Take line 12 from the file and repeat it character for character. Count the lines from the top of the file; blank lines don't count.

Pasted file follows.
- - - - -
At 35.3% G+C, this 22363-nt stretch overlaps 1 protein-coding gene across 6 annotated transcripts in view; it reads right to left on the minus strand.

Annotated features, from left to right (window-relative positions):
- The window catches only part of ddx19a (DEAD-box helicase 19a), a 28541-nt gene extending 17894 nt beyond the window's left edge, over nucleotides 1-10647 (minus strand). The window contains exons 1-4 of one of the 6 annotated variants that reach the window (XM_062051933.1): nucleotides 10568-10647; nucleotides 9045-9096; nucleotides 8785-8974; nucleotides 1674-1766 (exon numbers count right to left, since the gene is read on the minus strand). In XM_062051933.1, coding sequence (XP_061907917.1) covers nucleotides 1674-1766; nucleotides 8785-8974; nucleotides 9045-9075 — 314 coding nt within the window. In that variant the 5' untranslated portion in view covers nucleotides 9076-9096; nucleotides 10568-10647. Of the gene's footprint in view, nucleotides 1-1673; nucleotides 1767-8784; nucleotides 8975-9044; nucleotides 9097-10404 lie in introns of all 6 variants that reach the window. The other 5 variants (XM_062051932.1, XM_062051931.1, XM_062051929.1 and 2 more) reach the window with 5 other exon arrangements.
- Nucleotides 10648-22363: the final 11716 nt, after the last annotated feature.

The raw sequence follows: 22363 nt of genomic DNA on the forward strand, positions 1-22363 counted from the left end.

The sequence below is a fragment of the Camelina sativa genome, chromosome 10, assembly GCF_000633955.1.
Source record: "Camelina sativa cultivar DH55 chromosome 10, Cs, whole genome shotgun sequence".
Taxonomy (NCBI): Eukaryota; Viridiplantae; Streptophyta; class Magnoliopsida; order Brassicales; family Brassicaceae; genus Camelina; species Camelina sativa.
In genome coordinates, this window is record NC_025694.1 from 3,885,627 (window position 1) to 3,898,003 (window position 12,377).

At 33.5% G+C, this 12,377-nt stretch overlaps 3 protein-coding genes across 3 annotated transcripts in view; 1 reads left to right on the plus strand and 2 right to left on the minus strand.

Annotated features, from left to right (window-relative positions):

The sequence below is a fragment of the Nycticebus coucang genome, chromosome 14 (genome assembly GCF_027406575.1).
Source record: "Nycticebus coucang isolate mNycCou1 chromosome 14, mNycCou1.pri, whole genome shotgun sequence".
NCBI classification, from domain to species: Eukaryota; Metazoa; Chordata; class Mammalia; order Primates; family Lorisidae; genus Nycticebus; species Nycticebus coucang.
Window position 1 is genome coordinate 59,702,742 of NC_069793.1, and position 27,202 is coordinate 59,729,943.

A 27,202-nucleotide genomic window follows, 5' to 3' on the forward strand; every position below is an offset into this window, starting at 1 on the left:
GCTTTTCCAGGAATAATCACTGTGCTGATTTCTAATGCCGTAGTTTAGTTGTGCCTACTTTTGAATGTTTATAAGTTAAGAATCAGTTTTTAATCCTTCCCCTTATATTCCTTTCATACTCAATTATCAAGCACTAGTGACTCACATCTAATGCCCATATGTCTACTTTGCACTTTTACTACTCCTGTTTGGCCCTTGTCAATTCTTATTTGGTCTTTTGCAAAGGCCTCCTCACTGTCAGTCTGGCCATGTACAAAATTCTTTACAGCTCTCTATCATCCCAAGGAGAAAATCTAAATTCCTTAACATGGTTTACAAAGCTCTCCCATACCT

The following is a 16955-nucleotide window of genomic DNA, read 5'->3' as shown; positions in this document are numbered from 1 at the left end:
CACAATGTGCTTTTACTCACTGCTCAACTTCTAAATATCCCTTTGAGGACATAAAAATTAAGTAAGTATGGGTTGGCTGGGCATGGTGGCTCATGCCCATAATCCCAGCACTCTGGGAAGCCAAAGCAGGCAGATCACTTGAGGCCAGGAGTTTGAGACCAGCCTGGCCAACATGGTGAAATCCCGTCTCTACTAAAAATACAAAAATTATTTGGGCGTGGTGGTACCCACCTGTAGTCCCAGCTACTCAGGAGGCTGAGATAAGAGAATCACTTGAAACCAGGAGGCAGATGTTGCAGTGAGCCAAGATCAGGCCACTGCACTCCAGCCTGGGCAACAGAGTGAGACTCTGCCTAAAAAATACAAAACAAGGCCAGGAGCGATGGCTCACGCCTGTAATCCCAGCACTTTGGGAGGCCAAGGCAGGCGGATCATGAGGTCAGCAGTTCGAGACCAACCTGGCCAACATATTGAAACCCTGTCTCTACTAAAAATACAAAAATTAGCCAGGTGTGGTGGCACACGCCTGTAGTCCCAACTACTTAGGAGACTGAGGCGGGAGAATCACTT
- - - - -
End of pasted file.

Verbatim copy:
The sequence below is a fragment of the Nycticebus coucang genome, chromosome 14 (genome assembly GCF_027406575.1).